The figures in the Reggello altarpiece are painted with less authority and less convincingly than the Brancacci Chapel frescoes or the Trinity. However, we see the seeds of his later work in this altarpiece. The composition is carefully rendered: the kneeling angels draw us into the picture with their backs turned to the viewer. A balanced pyramid with the Madonna, throne, and angels give not only symmetry but a grounded stability to the panel. The Madonna’s throne is represented with depth and the angels assist with creating different dimensional levels of foreground, Madonna and throne.
Just five years later, Masaccio completed the Trinity fresco in the Dominican church Santa Maria Novella in Florence. Santa Maria Novella, close by the bustling train station, has assumed nearly Holy Grail status in Renaissance art. An impressive illumination of the fresco takes place at the height of summer solstice in June. On the longest day of the year the sun shines through the church windows opposite the fresco, fully spotlighting the Trinity.
Masaccio has painted an illusionistic three-dimensional chapel on the wall of the church. Masaccio’s paintings are the earliest surviving visual images using formal perspective in the Renaissance. He was a bit out on a limb using this technique with little to go by. The painted architecture frames God the Father, the Holy Spirit (a dove between the Father’s beard and Christ’s halo), Jesus on the cross, Mary and John the Evangelist standing next to the cross. Two donors, linen manufacturer Domenico Lenzi and his wife, kneel on the ledge and reside in the viewer’s space while bridging the area between the earthly world and the divine.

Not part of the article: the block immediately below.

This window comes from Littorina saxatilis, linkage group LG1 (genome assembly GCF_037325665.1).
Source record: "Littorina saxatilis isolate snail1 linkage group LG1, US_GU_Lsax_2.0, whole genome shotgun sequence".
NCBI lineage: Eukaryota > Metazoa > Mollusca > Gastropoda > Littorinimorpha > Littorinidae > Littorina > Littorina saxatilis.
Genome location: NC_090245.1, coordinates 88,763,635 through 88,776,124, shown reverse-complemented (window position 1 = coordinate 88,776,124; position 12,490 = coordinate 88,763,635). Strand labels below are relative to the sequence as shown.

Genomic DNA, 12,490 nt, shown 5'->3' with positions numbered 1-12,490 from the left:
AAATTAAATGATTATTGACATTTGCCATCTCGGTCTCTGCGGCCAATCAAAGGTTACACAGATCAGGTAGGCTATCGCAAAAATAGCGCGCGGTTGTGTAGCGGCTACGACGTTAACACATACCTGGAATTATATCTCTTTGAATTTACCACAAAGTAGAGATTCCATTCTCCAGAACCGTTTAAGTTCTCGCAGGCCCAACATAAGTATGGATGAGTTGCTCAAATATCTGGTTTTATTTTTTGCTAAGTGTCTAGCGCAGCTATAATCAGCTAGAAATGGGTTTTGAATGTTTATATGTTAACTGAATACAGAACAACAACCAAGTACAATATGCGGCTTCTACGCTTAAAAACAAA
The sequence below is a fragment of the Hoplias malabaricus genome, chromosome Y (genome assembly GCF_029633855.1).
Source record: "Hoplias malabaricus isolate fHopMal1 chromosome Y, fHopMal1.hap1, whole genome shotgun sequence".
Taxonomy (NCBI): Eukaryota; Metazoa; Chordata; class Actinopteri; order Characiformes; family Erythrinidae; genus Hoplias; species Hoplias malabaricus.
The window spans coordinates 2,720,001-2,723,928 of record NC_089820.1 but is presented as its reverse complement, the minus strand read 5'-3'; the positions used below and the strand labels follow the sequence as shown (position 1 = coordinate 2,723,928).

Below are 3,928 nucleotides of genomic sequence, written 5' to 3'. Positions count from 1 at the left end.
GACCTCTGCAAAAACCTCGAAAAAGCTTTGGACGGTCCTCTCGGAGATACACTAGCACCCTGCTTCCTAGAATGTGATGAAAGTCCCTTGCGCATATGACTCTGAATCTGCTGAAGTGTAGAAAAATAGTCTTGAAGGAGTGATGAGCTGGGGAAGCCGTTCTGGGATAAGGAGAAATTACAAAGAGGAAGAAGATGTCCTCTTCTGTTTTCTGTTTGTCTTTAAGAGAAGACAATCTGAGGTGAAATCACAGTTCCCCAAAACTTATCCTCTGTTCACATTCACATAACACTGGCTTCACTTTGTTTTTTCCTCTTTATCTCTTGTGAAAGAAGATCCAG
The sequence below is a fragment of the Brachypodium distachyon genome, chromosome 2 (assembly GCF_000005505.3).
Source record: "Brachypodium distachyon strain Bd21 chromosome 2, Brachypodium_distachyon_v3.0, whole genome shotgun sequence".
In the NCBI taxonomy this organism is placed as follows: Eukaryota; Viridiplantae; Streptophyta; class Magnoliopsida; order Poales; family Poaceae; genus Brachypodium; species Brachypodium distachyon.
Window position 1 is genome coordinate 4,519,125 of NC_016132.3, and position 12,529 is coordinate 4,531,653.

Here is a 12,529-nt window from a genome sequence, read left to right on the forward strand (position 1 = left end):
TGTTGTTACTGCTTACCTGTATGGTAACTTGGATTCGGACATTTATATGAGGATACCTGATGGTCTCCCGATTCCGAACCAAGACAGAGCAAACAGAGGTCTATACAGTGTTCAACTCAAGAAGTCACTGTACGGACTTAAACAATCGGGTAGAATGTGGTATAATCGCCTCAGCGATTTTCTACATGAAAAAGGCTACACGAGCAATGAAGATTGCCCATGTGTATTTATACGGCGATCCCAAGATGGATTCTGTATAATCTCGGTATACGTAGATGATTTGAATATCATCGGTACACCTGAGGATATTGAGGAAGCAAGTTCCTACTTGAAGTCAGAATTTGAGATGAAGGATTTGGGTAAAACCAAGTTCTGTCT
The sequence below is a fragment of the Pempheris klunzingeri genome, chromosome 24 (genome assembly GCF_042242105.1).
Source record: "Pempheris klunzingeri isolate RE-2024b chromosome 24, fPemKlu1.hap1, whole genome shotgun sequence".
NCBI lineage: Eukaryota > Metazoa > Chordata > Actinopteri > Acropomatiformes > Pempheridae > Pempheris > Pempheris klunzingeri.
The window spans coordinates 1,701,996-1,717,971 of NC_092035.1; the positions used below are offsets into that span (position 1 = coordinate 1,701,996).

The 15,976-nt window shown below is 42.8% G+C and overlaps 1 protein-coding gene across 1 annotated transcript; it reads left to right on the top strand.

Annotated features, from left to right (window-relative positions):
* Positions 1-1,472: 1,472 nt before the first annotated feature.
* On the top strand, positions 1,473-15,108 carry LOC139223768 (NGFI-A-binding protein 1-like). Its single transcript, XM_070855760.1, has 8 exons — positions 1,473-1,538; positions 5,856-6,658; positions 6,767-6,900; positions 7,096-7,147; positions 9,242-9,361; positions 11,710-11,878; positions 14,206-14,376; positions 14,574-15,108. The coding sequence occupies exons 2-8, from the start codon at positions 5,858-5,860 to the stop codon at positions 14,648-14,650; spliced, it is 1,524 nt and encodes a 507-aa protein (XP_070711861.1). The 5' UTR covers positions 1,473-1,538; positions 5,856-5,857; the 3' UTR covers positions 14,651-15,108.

This depiction of a central tenet of the Christian faith isn’t just painted in any chapel, but in a new Renaissance chapel. The columns and barrel vault reflect Brunelleschi’s architectural principles (he was the builder of the dome of the Florence cathedral). Everything, including the nails on the cross, are painted in 3-D and with great precision. Masaccio has taken great care to precisely align the perspective angles realistically. The perspective is a unifying compositional method. He uses two pyramids to compose the picture, ascending from the painted tomb below and descending from God the Father. The two pyramids meet at Christ’s body. Balance, stability, and emotional calmness are important pictorial elements. There is no wailing or grief, but solemnness.
“What I Am You will also Be”